Laboratory of Arts Programme 2022: ٍSupported Projects


Cinema and Animation

Jafra Younes – This is My Night

Feature-length film situated in Damascus, where Rouba and her father live. Rouba’s world collapses with her mother's death, who was her only refuge. One day, at noon, she tells her father that she will end her life – a revelation that leads them to explore the themes of the past, family, and death. All this occurs while Rouba and her father usually are going about their day, preparing food and listening to music, until the moment when Rouba is set to act on her decision.

Sara Kontar – 3350 Km

The short animated documentary offers an intimate glimpse into the Syrian reality through the relationship between the director and her father, between those in Syria and those abroad, between home and exile, by means of an intermittent voice trying to reunite them. The film consists of a series of phone calls between the director and her father over the past years, accompanied by animations that recreate the scenes and the erased memories fading away day after day.

Zaina Erhaim – Our Feminist Wars

Feature-length documentary about the director who returns to her old camera, seven years after she had left Syria, to meet the four women she had filmed in Idlib and Aleppo, but this time in new environments and cities across the United States, Canada, and Syria. Will this reunion help them face the trauma of their feminist wars?


Visual Arts

Abdulkarim Majdal Albeik – Negative

A series of visual art installations tackling the crisis of oriental communities in their diaspora countries, in an attempt to reconcile two identities (local and western), by reviving and grafting two distinct sets of memories to create a third memory/identity (third identity). The project uses black and white photographs portraying two different geographies (one local and Syrian, and the other foreign and western), which are reproduced in light of new and diverse contexts and artistic visions.

Ameen Abo Kaseem – My Short-term Memory

Photography project addressing the impact of war on memory and the extent to which this impact persists after the war. What can we remember in the post-trauma stage? How can the foggy memories that start to come back after the war transform the latter into a hard-to-believe nightmare? After one loses their intimate relationship with the city, can they still believe that those events took place indeed?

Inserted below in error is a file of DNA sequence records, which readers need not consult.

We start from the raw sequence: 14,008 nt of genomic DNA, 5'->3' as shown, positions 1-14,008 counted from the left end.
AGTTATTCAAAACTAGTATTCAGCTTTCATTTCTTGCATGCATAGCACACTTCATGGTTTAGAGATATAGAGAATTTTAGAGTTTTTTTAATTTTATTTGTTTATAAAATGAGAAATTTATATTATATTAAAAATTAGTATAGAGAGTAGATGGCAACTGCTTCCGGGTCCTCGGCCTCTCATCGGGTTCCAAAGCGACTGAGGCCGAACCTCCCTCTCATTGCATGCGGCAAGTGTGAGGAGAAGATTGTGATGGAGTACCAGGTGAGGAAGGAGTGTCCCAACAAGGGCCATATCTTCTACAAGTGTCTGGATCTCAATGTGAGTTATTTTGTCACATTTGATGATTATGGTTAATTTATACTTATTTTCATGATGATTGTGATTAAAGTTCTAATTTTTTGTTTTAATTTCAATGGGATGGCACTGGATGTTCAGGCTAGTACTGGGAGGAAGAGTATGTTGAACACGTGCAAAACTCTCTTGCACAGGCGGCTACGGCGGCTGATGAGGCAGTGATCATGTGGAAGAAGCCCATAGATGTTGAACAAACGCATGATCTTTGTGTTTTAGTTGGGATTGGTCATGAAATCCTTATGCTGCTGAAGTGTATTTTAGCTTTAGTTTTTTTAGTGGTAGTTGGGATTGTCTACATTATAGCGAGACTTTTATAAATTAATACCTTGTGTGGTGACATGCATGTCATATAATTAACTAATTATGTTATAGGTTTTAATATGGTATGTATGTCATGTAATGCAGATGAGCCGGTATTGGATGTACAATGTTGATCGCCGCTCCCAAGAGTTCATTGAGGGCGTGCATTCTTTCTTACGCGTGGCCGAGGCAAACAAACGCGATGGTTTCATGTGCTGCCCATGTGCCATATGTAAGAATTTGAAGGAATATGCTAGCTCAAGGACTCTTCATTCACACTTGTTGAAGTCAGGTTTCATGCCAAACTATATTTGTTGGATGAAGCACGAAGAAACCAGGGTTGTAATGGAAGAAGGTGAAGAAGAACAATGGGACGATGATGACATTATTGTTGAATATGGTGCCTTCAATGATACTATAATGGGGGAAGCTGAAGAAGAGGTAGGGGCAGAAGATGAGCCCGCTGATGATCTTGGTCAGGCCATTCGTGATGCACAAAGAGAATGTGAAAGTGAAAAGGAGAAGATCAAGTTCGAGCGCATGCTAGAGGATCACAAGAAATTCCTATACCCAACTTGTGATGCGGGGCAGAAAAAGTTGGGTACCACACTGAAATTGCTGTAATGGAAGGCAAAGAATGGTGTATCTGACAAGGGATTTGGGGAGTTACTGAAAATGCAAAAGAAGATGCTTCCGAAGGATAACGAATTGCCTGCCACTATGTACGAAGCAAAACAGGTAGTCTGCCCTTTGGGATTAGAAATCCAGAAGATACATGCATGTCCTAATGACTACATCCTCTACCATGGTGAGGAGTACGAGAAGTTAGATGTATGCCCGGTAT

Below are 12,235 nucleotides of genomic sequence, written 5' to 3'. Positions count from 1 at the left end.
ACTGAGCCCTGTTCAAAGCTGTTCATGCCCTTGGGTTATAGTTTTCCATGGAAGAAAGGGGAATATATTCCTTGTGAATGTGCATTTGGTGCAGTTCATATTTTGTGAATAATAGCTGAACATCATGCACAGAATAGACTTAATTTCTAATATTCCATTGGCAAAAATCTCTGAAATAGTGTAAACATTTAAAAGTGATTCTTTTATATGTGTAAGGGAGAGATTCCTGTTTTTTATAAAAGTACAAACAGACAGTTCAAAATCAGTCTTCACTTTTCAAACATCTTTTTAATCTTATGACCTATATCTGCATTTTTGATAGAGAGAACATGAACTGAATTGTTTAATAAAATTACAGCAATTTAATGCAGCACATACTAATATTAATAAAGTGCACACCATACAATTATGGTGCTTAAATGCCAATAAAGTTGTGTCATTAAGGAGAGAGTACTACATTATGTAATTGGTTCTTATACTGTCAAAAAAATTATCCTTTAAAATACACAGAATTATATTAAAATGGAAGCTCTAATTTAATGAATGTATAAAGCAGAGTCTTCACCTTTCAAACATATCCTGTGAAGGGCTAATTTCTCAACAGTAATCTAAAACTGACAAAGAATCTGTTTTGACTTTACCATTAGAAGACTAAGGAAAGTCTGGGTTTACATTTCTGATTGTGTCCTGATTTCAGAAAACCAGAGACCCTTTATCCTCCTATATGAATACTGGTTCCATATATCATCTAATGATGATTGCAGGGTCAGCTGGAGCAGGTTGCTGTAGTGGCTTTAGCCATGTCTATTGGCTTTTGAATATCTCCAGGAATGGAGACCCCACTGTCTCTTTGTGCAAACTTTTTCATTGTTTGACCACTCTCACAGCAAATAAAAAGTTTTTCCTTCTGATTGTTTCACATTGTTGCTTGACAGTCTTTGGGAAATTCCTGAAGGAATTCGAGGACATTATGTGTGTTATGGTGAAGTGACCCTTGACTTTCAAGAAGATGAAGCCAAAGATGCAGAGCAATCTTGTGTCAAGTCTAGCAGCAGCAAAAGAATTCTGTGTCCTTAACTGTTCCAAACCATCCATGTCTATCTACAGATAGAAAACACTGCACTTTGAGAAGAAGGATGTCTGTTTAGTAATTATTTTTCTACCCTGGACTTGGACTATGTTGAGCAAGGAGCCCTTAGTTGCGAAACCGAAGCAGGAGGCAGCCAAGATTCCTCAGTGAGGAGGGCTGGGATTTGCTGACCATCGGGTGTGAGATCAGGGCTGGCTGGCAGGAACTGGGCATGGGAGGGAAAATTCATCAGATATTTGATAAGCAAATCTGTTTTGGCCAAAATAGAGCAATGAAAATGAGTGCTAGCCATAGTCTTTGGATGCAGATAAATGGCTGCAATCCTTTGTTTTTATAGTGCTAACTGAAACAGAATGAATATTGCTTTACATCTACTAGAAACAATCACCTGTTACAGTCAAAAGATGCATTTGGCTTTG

Michael(a) Daoud – Do Not Cross the Bridge Before You Drown

An individual visual art installation on a barge in Berlin uses the story of Noah and the flood as a narrative framework to address the extreme lengths one goes to in order to survive, in light of contemporary issues. The multi-disciplinary installation explores various types of migration (geographic, animal, personal, and gender) and subsequent integration processes, as well as the human fear of change and the forced migration foreshadowed by climate change research.


Creative Writing

Modar Monther – Tales of Displacement

This novel follows in the footsteps of Oday and Razane as they document their journey of displacement in a diary, which they eventually lose. As fate would have it, the diary eventually falls in the hands of another Syrian refugee in Berlin. But what happened to Oday and Razane? How did their journey end? The young man tries to search between the lines of the diary for answers, but to no avail. He decides to publish the contents of the diary in a final attempt to find its owners.

Noha Hussin – Salvador Dalí Makes Me Breakfast

The short story collection consists of 14 breakfasts that Salvador Dalí prepares for the author. The themes of the story seem to relate to the “here and now,” but that is not quite the case. The collection tackles the fluidity of time, free choice, love as the calm amid the storm, and the digital sadness affecting us all. The stories also explore the question of how geography imposes itself on our consciousness and how poetry becomes a necessity amid the harsh, concrete-like reality.

Nour Abo Faraj – I Came but Didn’t Find You

A novel that analyses the complex and conservative relationship between two women who are both passionate about cooking, their sons, and telling each other about their dreams. This relationship forces them to rethink their views on women/motherhood. The work reflects the changing roles of the three characters when the son becomes a boyfriend or father, when the mother becomes a daughter, and when the girlfriend becomes a mother. As the story progresses, the young woman asks herself: When will her boyfriend overcome his feelings of disgust and satiety? When will he love her?


Performing Arts

Farah Hawarneh – Calm